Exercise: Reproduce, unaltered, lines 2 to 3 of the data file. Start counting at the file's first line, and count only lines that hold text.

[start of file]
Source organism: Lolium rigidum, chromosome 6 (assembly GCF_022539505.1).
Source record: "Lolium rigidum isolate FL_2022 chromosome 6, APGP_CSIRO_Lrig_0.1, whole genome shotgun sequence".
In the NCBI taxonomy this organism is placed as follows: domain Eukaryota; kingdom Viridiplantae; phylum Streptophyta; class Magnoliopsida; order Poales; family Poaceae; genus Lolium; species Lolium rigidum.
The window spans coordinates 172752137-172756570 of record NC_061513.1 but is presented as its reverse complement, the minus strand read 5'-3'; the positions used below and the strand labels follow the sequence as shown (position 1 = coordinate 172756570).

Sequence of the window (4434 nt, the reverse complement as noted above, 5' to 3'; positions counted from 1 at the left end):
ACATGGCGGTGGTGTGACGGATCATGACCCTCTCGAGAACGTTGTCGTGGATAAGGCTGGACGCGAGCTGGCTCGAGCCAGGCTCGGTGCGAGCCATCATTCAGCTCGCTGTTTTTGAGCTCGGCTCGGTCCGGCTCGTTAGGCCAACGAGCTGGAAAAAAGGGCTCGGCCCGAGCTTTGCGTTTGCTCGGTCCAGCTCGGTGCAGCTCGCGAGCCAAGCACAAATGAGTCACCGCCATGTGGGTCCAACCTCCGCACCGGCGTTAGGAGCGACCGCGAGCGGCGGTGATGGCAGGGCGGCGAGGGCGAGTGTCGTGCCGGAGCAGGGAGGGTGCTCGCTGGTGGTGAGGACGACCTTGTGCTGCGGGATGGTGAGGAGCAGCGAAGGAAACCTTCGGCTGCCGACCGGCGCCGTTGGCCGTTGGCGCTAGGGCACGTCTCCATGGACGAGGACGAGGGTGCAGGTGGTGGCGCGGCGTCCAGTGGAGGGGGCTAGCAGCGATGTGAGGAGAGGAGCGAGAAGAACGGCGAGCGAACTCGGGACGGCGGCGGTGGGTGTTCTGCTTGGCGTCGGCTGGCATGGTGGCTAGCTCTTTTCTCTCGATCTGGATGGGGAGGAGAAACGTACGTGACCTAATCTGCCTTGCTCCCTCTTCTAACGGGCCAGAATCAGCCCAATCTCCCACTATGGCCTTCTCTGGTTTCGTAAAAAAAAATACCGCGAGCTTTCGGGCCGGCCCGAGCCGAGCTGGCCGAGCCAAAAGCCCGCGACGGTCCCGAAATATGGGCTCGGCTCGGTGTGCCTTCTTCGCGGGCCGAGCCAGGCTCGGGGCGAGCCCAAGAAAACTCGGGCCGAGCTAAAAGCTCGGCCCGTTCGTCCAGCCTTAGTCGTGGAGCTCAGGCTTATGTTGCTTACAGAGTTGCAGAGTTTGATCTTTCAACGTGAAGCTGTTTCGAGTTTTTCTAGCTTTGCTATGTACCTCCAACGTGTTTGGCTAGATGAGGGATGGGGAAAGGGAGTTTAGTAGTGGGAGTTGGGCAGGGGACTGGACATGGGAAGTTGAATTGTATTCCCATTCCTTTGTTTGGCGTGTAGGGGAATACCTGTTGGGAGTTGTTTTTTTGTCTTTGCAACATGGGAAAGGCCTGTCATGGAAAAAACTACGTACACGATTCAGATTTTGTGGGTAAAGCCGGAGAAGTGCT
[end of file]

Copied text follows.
Source record: "Lolium rigidum isolate FL_2022 chromosome 6, APGP_CSIRO_Lrig_0.1, whole genome shotgun sequence".
In the NCBI taxonomy this organism is placed as follows: domain Eukaryota; kingdom Viridiplantae; phylum Streptophyta; class Magnoliopsida; order Poales; family Poaceae; genus Lolium; species Lolium rigidum.